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by: N3koKikyu

STUDY GUIDE FOR EXAM 3 70771 - PSYC 100 - 002

GPA 3.5

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About this Document

Here is the Study Guide for EXAM 3!! Last one till the final! Happy Studying!!
Basic Concepts in Psychology
Keith D Renshaw (P)
Study Guide
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This 9 page Study Guide was uploaded by N3koKikyu on Thursday December 3, 2015. The Study Guide belongs to 70771 - PSYC 100 - 002 at George Mason University taught by Keith D Renshaw (P) in Fall 2015. Since its upload, it has received 42 views. For similar materials see Basic Concepts in Psychology in Psychlogy at George Mason University.

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Date Created: 12/03/15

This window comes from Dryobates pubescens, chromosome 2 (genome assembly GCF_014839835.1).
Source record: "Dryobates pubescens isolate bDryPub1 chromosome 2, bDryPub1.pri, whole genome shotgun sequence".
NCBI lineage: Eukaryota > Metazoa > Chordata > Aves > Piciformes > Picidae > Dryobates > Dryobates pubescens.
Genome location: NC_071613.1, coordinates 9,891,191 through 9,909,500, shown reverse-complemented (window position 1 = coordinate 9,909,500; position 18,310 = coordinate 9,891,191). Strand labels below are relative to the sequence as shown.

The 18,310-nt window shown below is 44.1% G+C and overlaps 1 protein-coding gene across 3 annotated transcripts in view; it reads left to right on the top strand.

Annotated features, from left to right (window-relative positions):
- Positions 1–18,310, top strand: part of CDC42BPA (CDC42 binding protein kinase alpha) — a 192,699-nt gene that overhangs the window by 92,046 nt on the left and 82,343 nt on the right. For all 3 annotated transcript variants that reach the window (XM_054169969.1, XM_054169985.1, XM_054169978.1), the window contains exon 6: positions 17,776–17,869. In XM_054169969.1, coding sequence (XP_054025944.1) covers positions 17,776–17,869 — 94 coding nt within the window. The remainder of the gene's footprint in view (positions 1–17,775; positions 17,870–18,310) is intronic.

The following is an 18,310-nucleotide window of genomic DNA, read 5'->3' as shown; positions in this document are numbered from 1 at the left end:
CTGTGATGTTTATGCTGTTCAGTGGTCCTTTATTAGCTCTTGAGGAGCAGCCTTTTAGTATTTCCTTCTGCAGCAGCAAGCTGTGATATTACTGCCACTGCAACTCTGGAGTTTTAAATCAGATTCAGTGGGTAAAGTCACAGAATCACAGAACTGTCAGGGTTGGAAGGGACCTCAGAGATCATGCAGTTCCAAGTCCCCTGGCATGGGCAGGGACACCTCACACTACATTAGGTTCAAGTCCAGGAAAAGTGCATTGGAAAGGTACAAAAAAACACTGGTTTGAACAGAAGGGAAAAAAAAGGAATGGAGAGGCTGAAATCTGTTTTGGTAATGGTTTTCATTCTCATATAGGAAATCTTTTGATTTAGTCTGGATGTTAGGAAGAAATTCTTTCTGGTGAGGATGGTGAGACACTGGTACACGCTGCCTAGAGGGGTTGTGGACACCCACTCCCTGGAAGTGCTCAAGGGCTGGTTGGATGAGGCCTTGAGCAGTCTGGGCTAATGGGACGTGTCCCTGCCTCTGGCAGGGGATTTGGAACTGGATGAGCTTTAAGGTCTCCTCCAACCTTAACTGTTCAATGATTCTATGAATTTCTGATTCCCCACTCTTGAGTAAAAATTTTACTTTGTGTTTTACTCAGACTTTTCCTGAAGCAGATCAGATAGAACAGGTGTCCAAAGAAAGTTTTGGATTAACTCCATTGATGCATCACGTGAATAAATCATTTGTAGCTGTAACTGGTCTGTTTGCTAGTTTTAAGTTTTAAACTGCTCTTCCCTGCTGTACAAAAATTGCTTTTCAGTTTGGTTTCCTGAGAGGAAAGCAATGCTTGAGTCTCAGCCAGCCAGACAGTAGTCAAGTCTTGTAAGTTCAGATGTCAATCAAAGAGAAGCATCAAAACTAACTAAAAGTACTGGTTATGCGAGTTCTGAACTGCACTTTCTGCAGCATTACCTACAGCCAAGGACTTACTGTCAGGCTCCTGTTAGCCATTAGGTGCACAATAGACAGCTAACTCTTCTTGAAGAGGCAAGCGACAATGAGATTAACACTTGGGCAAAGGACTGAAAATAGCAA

Tuesday, December 1, 2015 Psychology 100 Exam 3 Study Guide Emotion - Basic Emotions—(6 basic emotions recognized through all cultures) anger, fear, sadness, happiness, surprise, and disgust. - Theories of Emotion: • Common Sense View—there is an event and then the emotion and then there is a physiological and cognitive reactions. • James-Lange—Events lead to physiological reactions which leads us to experience emotion. Each emotion has their own unique physiological arousal. • Cannon-Bard— Event leads to a simultaneous physiological and emotional response. • Schachter & Singer Two-Factor Theory— Even triggers a physiological response (arousal) then you look to external cues to explain the arousal, and finally feeling emotion. • Cognitive Theory— Event occurs, we interpret the event, and it’s our thoughts about the event that leads to emotions. Disorders - General Characteristics: “4 D’s” • 1. Deviance—different from the norm. • 2. Distress— should cause some kind of distress to the person. • 3. Dysfunction— not able to function in all areas in a healthy way. • 4. Dangerousness—danger to the person or to others. - Theoretical Perspectives: • Psychodynamic—unconscious conflict. • Behavior/Learning—Maladaptive learning patterns. • Cognitive— Maladaptive thoughts. 1 Tuesday, December 1, 2015 • Biomedial—Biological dysfunction. • Biopsychosocial— Biological dysfunction + internal psychological process + social environment. - Classification: • Diagnostic and Statistical Manual of Mental Disorders (DSM) • International Classification of Diseases- Mental and Behavioral Disorders (ICD) - Both above are categorical. - No etiology—description of how something develops. - Behavioral criteria—observable or recordable symptoms. - Advantages/Disadvantages: it’s an imperfect system. - Anxiety Disorders • Anxiety exists on a continuum. - Severity, dysfunction. - Dysfunction: often from avoidance. Behavioral Model • - Anxiety can be learned, classically conditioned. - Avoidance reduces anxiety—negative reinforcement. • Cognitive model - Overestimation of threat, catastrophic thinking. • Psychodynamic Model - Stems from unconscious conflict. • Biomedical Model - Stems from problems in nervous system. - Anxiety Disorders: Phobias • Specific phobia: fear an object. 2 Tuesday, December 1, 2015 • Social Phobia: fear social situations/interactions. - Anxiety Disorders: Panic Disorder • emotional, physiological, cognitive • Agoraphobia—avoidance of places where might have panic attack. - OCD • Obsession— repetitive, unwanted, thoughts or images, urges. Compulsion— repetitive behavior that is generally thought to alleviate anxiety that • comes from the obsession. - PTSD • Re-experiencing/Intrusion— when you have intrusive thoughts/memories/ flashbacks that make you feel like you are back in that moment of trauma. • Avoidance— avoiding things that remind you of the trauma. • Negative mood and cognitions— emotional numbness, lack feeling. Won’t think too much into future, social withdraw. • Hyperarousal—very jumpy, trouble sleeping, irritable, and on constant alert. - Depression • Mood— predominantly sadness. • Appetite, sleep— increase or decrease. • Thinking, Behavior—negative thoughts, thoughts of suicide, or passive thinking about death. Behaviorally, withdrawing from others, don’t enjoy things they used to. • Spontaneous remission (average 6-9 months to go away). - Major Depressive Disorder • Symptoms last for at least two weeks. - Dysthymia • Less severe symptoms. • Longer duration (2 years). - Bipolar Disorder 3 Tuesday, December 1, 2015 • Mood— feeling great, feeling irritable. • Sleep— lack of need for sleep (yet still energetic). • Thinking, Behavior— flight of ideas or loose associations. Impulsive and high risk behaviors. - Cyclothymia • Hypomania Personality Disorders - Egosyntonic— something feels like it’s part of yourself. In sync with your ego. - Egodystonic—something that is NOT a part of yourself. - Clusters: • Anxious—avoidant, dependent, obsessive-compulsive. • Odd— schizoid (no motivation to be around other people, schizotypal (similar to schizophrenia) paranoid. • Dramatic— antisocial, histronic, narcissistic, borderline. - Dissociative Disorders • Dissociation—disruption in awareness of reality. - Dissociative Amnesia— develop amnesia with no physical reason. - Dissociative Fugue—person has break in awareness of who they are, but also relocates to another place and assumes a new identity, but withouth knowing what’s happening. - DID— alters, one is not aware of others, NOT SCHIZOPHRENIA. - Schizophrenia • Positive Symptoms - psychosis—complete disconnect from reality. - Hallucinations—sensations of things that aren’t there. - Delusions—beliefs that aren’t real. 4 Tuesday, December 1, 2015 - Disorganized thoughts, behaviors, speech. - Inapprpriate effect— emotion that doesn’t fit the situation. • Negative Symptoms - Flat affect—lack of emotion - decrease motivation - Catatonia—complet lack of response in muscle movement, vocal, and eye movement. Therapies - Biomedical Therapy • Drug Treatments for Anxiety - Benzodiazepines (enhance GABA activity). - Beta Blockers (inhibit binding to beta receptors). • Drug Treatments for Depression - Most involve increasing serotonin activity. - Most common: Selective Serotonin Re-uptake Inhibitors. • Drug Treatments for Schizophrenia (psychosis) - Antipsychotics. - Dopamine blockers. • Electroconvulsive Therapy (ECT) - Serious Side Effects - Can be effective for depression—most typically used when other treatments fail. - Psychodynamic Therapy • Ultimate goal—bring unconscious material into conscious awareness. • Insight leads to catharsis (emotional release). • Therapist should be “blank slate” 5 Tuesday, December 1, 2015 • Free association (eventually reach unconscious), dream analysis, hypnosis. - Humanistic Therapy • Client-centered • Reflected-listening: no direction, interpretation—let the client lead the way. - Behavior Therapy • Treating Anxiety - Gradual Exposure. - Flooding. • Treating Depression - Build positive reinforcers back into everyday life. • Treating Behavior Problems - Behavior modification (token economy): system of rewards for desired behaviors. - Cognitive Therapy • Goal—change emotions and behaviors by changing thoughts. • Evaluate thoughts “like a scientist” - rate how “true” the thought is Perceptions & Attributions - Perceptions of others • self-fulfilling prophecy • “Halo Effect” — once you have a positive idea about someone you assume all things are positive about them. - Perceptions of self • False Consensus Effect— we assume that people agree with us, even if there are facts disproving it, you still believe you are correct and people agree with you. • Overestimation of Self— vast majority of people rate themselves above average. 6 Tuesday, December 1, 2015 • Cognitive Dissonance— change in attitude after engaging in attitude-discrepant behavior. - Attributions • Internal/External—do you see the behavior as coming from within a person or from the situation? • Stable/Unstable—are they always like that? • Controllable/Uncontrollable—can they control their behavior or was it out of their control? - Actor/ Observer Bias • Actor: external, unstable, uncontrollable. • Observer: internal, stable, control (Fundamental Attribution Error). - Self-Serving Bias • Success: internal, stable, controllable. • Failure: external, unstable, uncontrollable. Influence of Others - Conformity—changing your behavior to fit with others without overt pressure. • Research: Asch (What makes us conform)? • 1. feel incompetent/insecure • 2. At least 3 people in the group. • 3. Group is unanimous. • 4. Admire status. • 5. No prior commitment. • 6. Others can respond. - Obedience— perform behavior because you are told to. • Research: Milgram’s - Power of Social influence. 7 Tuesday, December 1, 2015 - Role of Authority • Research: Zimbardo - Wanted to look at social roles, he created a fake prison environment where he randomly selected people to be prisoners or guards (for two weeks). Fake arrested the prisoners and had to obey the guards. In five days, everything had out of control. Prisoners were planning riots, doing hunger strikes, guards were using force. So they had to cancel it. - Bystander Effect— the more people there are that see something bad happen, the less likely anyone is to do something about it. - Groupthink—everyone agrees, even if they may disagree, in order to keep the peace. - Self Loafing— tendency to put forth less effort when they are in the group. - Group Polarization —if you have a bunch of people who only weakly lean toward one direction - ProSocial Behavior • Empathy-altruism— we feel empathy for others and have a desire to help someone else. • Negative State Relief— we see someone in need it makes us feel bad, so we try to help them to make us feel better. - Persuasion • What influences a successful persuasion? - source (expertise, credibility), pre-existing beliefs, delivery of message. Attraction - Factors • Physical features • Similarity— more attracted to people who seem similar to you. Reciprocity—we like people who do things for us. • • Proximity — the closer someone is the more attractive you find them. 8 Tuesday, December 1, 2015 - Matching Hypothesis—people tend to end up with other people who are roughly similar levels of attractiveness. - Love - Passionate (romantic)—An intense longing we feel for a person, accompanied by physiological arousal; when our love is reciprocated, we feel great fulfillment and ecstasy, but when it’s not, we feel sadness and despair. - Companionate— The intimacy and affection we feel when we care deeply for a person, but do not experience passion or arousal in the person’s presence. 9